JAQUELINE DE JONG at Stedelijk Museum, Amsterdam

Jaqueline de Jong Off Season 1986

As the epitome of intersectionality, De Jong’s work is informed by a politics of liberalism, propelling an activism concerned with establishing anti-authoritarian stances, which look towards avant-garde ideas to shock one out of the conformity that came along the rise of Marxism and uniformity.

Pinball Wizard depicts the artist’s evolution across time as she finds herself bouncing along the movements of each decade like the pinball of her fascination, moved by the ever changing trends in art and philosophy, never entirely establishing an ideology of her own, resulting in a practice that, in its concern to communicate through form, remains at its core, empty.

From her early days working at the Stedelijk Museum, to her adoption of the Situationist philosophy , knowing herself to be unknowledgeable, the artist appears to have adopted the lifelong position of a student. As one makes their way through the diachronic evolution of the artist’s so called progression, their eyes come to be drawn to the pieces which De Jong deemed inspiration, rather than the artist’s very creations. Juxtaposed to these works, which have informed entire movements of their own, the superficiality of De Jong’s paintings find themselves heightened, if not a satirical copy.

The artist’s tendency to appropriate rather than create is best reflected through the ‘modifications’ paintings produced in the 1950’s, amongst which “Top of the World”, which reflects at once a reliance through appropriation of another’s ideas, as well as a necessity to build upon existing structures in light of the void perceived at the very core one’s own philosophy.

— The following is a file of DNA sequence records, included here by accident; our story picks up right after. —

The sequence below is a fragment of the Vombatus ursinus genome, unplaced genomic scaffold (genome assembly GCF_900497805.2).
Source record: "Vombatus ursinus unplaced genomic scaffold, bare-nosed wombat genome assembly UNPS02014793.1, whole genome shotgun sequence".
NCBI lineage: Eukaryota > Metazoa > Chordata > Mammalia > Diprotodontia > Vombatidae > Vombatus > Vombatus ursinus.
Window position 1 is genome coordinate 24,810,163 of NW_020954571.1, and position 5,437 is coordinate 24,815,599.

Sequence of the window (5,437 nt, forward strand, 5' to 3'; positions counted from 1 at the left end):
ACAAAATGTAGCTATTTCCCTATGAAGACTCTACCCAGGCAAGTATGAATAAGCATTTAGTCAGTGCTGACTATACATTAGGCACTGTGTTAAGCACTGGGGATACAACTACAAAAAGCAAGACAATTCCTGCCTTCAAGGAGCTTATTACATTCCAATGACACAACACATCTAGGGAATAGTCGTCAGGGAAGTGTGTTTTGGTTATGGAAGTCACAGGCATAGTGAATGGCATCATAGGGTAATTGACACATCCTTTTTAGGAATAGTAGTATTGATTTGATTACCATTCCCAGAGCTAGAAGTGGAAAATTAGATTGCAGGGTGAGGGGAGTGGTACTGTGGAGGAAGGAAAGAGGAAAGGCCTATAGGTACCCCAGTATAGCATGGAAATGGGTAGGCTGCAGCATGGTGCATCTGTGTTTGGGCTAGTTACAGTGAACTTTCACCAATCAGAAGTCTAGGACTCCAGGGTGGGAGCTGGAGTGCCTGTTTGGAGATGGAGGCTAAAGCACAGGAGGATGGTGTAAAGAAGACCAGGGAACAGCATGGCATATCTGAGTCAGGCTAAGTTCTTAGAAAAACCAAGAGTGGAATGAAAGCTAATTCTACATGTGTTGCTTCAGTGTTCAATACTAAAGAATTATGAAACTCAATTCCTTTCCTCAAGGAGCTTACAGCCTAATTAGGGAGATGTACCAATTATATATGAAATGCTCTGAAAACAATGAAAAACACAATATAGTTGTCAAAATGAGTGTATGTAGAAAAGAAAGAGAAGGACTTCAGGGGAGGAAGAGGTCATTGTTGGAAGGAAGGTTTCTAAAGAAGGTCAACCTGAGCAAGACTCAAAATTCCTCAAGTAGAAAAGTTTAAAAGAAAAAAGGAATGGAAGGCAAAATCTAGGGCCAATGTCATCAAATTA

Beyond form, behind each outline appropriated by the artist, lies ideals that differ from De Jong’s very own. As such, the acquisition of the latter for stylistic purposes alone cannot help but misinform, as the art that results from it ultimately understood within an ideological context that differs from the intended statement.

In the end, the dilemma at hand is not one of an ethical nature with a concern for authenticity, but a malaise informed by the artist’s belief that the appropriation of a medium, a style, or an ideology come hand in hand with the emotional attachment required for an exploration beyond superficiality. Ultimately, De Jong’s message is as effusive as her artistic identity. Having adopted creation itself as an end, De Jong’s work cannot help but reflect the very ethos of production characteristic of the society she sought to criticize- a practice informed by standardization and uniformity, in its desire to run from one authority, adopts the practices of a second, a third, lost in a sea of possibility.   Elaine Zheng    16th May 2019


Jaqueline de Jong Pinball Wizard continues until 18th August